Publicity Hounds hate spending money on ads when they can generate thousands of dollars in free print space and air time for next to nothing.
That said, there might be times when you MUST buy an ad to promote a product. I seldom read ads. But an ad for Huggies Pull-Ups Training Pants, in an issue of Nick Jr. Family magazine, caught my eye.
The vertical ad took up a third of the page and looked like the standard tips list you might see in the editorial section of the magazine. It was titled “Tips for Praising Potty Training Success.”
The list included 5 ways parents can potty-train their toddlers. It gave the number of the Potty Training Totline where junior can enjoy a special potty training song coaching him through the process. Another
tip suggested parents reward a child for an accident-free day with a special backyard sprinkler party. My favorite tip suggested a great motivational incentive–Pull-Ups Training Pants’ new Glow-in-the-Dark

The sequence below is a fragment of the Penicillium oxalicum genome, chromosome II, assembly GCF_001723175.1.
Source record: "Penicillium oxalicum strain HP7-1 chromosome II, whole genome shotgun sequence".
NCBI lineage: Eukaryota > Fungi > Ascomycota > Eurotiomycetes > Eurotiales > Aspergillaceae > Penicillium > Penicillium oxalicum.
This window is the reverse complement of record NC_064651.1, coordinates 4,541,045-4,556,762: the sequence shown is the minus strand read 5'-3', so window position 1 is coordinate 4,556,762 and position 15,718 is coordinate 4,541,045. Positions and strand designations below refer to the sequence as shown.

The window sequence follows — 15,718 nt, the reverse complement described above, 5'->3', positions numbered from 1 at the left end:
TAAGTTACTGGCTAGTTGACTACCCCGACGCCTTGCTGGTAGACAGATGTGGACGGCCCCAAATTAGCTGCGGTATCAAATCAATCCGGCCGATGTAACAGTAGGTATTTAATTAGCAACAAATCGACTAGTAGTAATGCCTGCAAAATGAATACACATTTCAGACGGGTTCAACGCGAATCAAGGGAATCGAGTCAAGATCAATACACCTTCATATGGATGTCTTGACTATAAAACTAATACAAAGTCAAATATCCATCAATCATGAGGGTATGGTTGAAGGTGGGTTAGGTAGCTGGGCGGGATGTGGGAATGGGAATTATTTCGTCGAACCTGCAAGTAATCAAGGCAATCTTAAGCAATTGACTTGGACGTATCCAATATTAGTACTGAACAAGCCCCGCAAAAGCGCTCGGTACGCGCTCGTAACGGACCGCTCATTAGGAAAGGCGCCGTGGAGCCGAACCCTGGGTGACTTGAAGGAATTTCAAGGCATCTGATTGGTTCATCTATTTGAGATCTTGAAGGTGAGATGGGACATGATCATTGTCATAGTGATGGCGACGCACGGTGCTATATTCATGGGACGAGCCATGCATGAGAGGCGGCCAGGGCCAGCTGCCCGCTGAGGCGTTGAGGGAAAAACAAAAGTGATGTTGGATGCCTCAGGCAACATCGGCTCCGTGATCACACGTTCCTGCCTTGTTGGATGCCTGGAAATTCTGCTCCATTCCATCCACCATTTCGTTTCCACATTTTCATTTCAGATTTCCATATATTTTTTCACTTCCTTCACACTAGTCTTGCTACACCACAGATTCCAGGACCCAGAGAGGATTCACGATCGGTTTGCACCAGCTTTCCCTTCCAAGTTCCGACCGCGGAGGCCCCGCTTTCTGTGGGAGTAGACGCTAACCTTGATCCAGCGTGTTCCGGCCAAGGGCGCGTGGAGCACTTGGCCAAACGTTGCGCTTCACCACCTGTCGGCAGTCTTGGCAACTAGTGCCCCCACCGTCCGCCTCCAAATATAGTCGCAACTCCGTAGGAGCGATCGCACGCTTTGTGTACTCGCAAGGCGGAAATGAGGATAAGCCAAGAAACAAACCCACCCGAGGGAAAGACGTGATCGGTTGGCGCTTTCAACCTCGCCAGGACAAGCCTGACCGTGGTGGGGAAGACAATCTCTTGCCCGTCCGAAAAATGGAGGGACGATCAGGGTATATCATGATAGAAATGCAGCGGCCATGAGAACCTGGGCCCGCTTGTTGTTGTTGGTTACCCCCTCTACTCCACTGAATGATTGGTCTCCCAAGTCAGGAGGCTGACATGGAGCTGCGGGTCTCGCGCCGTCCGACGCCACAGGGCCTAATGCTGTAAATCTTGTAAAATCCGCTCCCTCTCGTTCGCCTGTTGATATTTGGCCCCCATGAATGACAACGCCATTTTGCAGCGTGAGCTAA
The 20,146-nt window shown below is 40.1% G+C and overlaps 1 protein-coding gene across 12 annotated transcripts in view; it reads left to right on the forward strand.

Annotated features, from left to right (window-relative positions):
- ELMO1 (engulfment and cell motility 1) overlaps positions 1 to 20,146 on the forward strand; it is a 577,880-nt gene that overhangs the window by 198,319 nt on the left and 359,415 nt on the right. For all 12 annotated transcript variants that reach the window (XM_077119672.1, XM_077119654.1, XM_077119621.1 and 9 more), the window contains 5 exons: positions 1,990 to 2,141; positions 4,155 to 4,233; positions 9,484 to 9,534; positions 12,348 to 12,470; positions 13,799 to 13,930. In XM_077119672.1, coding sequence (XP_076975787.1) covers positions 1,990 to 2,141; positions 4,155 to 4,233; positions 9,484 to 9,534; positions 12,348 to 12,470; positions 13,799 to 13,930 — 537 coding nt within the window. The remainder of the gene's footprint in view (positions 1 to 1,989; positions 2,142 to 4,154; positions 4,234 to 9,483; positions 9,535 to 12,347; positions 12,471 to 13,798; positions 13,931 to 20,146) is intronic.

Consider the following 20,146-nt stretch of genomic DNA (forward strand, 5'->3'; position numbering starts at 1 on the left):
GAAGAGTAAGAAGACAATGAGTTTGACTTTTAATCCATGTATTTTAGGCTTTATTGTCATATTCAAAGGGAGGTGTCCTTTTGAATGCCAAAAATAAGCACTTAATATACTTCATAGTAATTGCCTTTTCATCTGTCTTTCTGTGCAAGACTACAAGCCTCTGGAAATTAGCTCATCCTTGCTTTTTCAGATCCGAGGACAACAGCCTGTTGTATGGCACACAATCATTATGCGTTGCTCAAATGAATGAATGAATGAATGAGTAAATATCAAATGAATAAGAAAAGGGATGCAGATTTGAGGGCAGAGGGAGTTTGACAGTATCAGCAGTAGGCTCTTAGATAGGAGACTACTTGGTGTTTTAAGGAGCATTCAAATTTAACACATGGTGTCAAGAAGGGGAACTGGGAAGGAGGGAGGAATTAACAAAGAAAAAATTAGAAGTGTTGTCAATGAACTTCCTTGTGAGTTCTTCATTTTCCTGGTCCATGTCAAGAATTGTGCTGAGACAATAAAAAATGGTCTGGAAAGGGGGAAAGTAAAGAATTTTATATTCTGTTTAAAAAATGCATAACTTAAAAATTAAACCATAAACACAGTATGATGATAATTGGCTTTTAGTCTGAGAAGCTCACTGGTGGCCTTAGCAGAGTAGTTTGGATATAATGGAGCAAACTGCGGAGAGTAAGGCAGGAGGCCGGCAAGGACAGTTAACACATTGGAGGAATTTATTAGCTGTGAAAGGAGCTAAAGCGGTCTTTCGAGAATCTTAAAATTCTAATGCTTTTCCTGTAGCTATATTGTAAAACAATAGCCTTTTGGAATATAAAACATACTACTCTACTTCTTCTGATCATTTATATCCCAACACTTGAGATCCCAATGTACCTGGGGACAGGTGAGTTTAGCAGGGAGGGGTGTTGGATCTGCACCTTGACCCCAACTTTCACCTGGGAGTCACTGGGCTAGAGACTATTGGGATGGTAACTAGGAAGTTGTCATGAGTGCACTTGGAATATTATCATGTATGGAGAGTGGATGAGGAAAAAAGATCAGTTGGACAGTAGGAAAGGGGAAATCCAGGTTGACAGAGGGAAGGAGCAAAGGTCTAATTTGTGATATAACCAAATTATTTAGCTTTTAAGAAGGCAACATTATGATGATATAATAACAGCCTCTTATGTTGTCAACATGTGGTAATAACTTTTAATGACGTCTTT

“After using the potty, turn off the lights, applaud and praise your child for being a Big Kid® with Big Kid® Glow-in-the-Dark underwear,” the ad suggested.
I was fascinated by the entire ad, even though I’m not potty-training anybody. Huggies took a standard tip sheet and simply used what could have been editorial copy in the ad. The only thing that looked different was their product logo at the top.
Next time you have to buy an ad, consider a tips list. It might do a better job of keeping readers engrossed in your ad than the standard advertising copy, and you’ll be able to insert things such as product names that might be edited out of editorial copy.